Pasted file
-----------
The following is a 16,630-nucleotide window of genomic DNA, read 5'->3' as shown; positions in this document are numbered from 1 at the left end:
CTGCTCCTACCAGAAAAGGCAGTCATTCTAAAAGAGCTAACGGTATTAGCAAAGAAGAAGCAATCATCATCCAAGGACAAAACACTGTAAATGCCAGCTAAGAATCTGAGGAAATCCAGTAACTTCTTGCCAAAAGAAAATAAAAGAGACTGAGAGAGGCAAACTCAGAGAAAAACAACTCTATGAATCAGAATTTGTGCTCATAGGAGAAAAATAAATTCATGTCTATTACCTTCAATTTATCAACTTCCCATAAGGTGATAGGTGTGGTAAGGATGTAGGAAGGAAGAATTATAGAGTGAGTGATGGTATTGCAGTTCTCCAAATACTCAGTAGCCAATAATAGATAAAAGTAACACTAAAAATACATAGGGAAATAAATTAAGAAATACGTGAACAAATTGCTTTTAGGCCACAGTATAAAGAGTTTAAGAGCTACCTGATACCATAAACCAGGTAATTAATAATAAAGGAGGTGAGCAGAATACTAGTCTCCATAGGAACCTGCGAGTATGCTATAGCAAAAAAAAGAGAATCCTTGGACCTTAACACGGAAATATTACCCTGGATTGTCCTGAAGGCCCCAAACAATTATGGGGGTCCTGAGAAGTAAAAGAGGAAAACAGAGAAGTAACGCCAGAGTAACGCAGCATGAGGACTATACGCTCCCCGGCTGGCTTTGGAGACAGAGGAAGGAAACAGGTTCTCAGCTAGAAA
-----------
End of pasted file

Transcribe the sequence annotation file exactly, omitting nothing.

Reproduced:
The following is a 16,630-nucleotide window of genomic DNA, read 5'->3' as shown; positions in this document are numbered from 1 at the left end:
CTGCTCCTACCAGAAAAGGCAGTCATTCTAAAAGAGCTAACGGTATTAGCAAAGAAGAAGCAATCATCATCCAAGGACAAAACACTGTAAATGCCAGCTAAGAATCTGAGGAAATCCAGTAACTTCTTGCCAAAAGAAAATAAAAGAGACTGAGAGAGGCAAACTCAGAGAAAAACAACTCTATGAATCAGAATTTGTGCTCATAGGAGAAAAATAAATTCATGTCTATTACCTTCAATTTATCAACTTCCCATAAGGTGATAGGTGTGGTAAGGATGTAGGAAGGAAGAATTATAGAGTGAGTGATGGTATTGCAGTTCTCCAAATACTCAGTAGCCAATAATAGATAAAAGTAACACTAAAAATACATAGGGAAATAAATTAAGAAATACGTGAACAAATTGCTTTTAGGCCACAGTATAAAGAGTTTAAGAGCTACCTGATACCATAAACCAGGTAATTAATAATAAAGGAGGTGAGCAGAATACTAGTCTCCATAGGAACCTGCGAGTATGCTATAGCAAAAAAAAGAGAATCCTTGGACCTTAACACGGAAATATTACCCTGGATTGTCCTGAAGGCCCCAAACAATTATGGGGGTCCTGAGAAGTAAAAGAGGAAAACAGAGAAGTAACGCCAGAGTAACGCAGCATGAGGACTATACGCTCCCCGGCTGGCTTTGGAGACAGAGGAAGGAAACAGGTTCTCAGCTAGAAA